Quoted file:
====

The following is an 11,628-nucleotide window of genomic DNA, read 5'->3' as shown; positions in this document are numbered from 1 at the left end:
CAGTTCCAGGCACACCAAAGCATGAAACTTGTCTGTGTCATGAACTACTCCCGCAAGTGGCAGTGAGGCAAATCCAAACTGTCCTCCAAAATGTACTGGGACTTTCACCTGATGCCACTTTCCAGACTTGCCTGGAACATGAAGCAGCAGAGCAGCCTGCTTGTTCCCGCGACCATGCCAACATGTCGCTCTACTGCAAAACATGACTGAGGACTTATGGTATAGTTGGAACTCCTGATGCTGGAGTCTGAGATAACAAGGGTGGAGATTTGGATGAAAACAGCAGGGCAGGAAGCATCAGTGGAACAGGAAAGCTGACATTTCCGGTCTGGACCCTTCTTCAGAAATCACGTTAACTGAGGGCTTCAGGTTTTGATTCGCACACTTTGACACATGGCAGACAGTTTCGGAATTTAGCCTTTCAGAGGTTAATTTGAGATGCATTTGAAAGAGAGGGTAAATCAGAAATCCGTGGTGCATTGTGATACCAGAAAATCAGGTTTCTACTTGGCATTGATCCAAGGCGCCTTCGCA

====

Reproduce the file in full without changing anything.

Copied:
The following is an 11,628-nucleotide window of genomic DNA, read 5'->3' as shown; positions in this document are numbered from 1 at the left end:
CAGTTCCAGGCACACCAAAGCATGAAACTTGTCTGTGTCATGAACTACTCCCGCAAGTGGCAGTGAGGCAAATCCAAACTGTCCTCCAAAATGTACTGGGACTTTCACCTGATGCCACTTTCCAGACTTGCCTGGAACATGAAGCAGCAGAGCAGCCTGCTTGTTCCCGCGACCATGCCAACATGTCGCTCTACTGCAAAACATGACTGAGGACTTATGGTATAGTTGGAACTCCTGATGCTGGAGTCTGAGATAACAAGGGTGGAGATTTGGATGAAAACAGCAGGGCAGGAAGCATCAGTGGAACAGGAAAGCTGACATTTCCGGTCTGGACCCTTCTTCAGAAATCACGTTAACTGAGGGCTTCAGGTTTTGATTCGCACACTTTGACACATGGCAGACAGTTTCGGAATTTAGCCTTTCAGAGGTTAATTTGAGATGCATTTGAAAGAGAGGGTAAATCAGAAATCCGTGGTGCATTGTGATACCAGAAAATCAGGTTTCTACTTGGCATTGATCCAAGGCGCCTTCGCA